Royal Oak Foundation Lectures

We are pleased to offer our readers the opportunity to hear two great historians and authors speak about two fascinating British topics! Starting March 2nd, you can register for these lectures at a discount. For more information and to register for these programs, visit our partners at The Royal Oak Foundation: www.royal-oak.org/lectures or call 212-480-2889, x. 201. Be sure to use code 17SBHT to receive the discounted price!

Sally Bedell Smith

Prince Charles: The Passions and Paradoxes of an Improbable Life

Prince Charles wearing a suit and tieDrawing on her extensive access to the Royal Family’s inner circle, the New York Times bestselling author Sally Bedell Smith presents the first major biography of Prince Charles in more than two decades: Prince Charles: The Passions and Paradoxes of an Improbable Life. Ms. Smith will give unprecedented insights into Prince Charles, a man who possesses a fiercely independent spirit, and yet has spent his life in waiting for the ultimate role of monarch. Beginning with his childhood, Smith will detail his intellectual quests, his entrepreneurial pursuits, and his love affairs—from the tragedy of his marriage to Diana to his eventual reunion with Camilla. She will also describe his relationship with the next generation of royals, including William, Katherine, Harry, and his beloved grandchildren. Ms. Smith captures a man who has been described as an 18th-century gentleman with a 21st-century mission—a life filled with contradictions and convictions. This is a lecture not just about a man who would be king, but also about the duties that come with privilege.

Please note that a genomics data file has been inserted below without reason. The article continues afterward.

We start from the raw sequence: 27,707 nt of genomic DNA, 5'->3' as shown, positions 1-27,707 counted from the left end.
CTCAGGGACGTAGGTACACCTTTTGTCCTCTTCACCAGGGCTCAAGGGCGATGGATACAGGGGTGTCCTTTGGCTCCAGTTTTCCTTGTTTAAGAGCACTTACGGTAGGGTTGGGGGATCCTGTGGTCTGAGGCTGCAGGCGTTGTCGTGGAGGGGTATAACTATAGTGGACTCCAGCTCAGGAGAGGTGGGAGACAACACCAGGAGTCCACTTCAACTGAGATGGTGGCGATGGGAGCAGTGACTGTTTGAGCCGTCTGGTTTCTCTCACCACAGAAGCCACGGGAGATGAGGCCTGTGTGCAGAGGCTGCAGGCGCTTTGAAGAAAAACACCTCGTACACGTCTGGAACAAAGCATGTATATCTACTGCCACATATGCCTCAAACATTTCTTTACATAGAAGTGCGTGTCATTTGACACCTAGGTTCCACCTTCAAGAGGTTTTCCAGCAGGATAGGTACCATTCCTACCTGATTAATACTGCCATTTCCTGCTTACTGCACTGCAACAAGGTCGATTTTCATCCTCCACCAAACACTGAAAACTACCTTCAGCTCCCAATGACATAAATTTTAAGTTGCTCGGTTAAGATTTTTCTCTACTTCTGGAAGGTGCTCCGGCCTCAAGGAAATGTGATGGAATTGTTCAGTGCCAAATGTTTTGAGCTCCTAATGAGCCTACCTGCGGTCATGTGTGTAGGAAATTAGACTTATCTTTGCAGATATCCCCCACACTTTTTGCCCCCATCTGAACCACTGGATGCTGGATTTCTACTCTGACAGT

Lecture dates and locations:

  • April 5 – New York City
  • April 17 – Los Angeles
  • April 20 – San Francisco
  • April 21 – Woodside, CA
  • April 26 – Boston
  • April 27 – Philadelphia
  • May 4 – Atlanta
  • May 11 – Charleston
  • May 16 – Chicago

George Goodwin

Benjamin Franklin in London: the British Life of America’s Founding Father

Benjamin Franklin holding a bookFor the vast majority of his life, Benjamin Franklin was not only a British royalist but also an advocate of the Great British Empire of North America. Having spent 18 formative months in England as a young man in the 1720s, he was so influenced by what he found during his time in London that, over the next three decades, he created many of America’s longstanding institutions based on what he had witnessed there. In 1757, he returned to London as a Colonial representative and world-renowned scientist. He was still in London in March 1775, mere weeks before the outbreak of the Revolutionary War, desperately trying to forestall the breach between Britain and the Colonies. Finally forced to leave, he barely escaped arrest. In this talk, historian George Goodwin gives a colorful account of Franklin’s British years. It was a time when Franklin counted David Hume, Erasmus Darwin and West Wycombe Park’s (NT) notorious Francis Dashwood among his friends. Franklin also had access both to successive Prime Ministers and to those who influenced the King. Goodwin offers a revealing portrait of one of the most remarkable figures in U.S. history, effectively disputing the commonly held perception of Franklin as an outsider in British politics.

Lecture dates and locations:

  • May 8 – Washington DC
  • May 10 – New York City
  • May 11 – Boston
  • May 15 – Philadelphia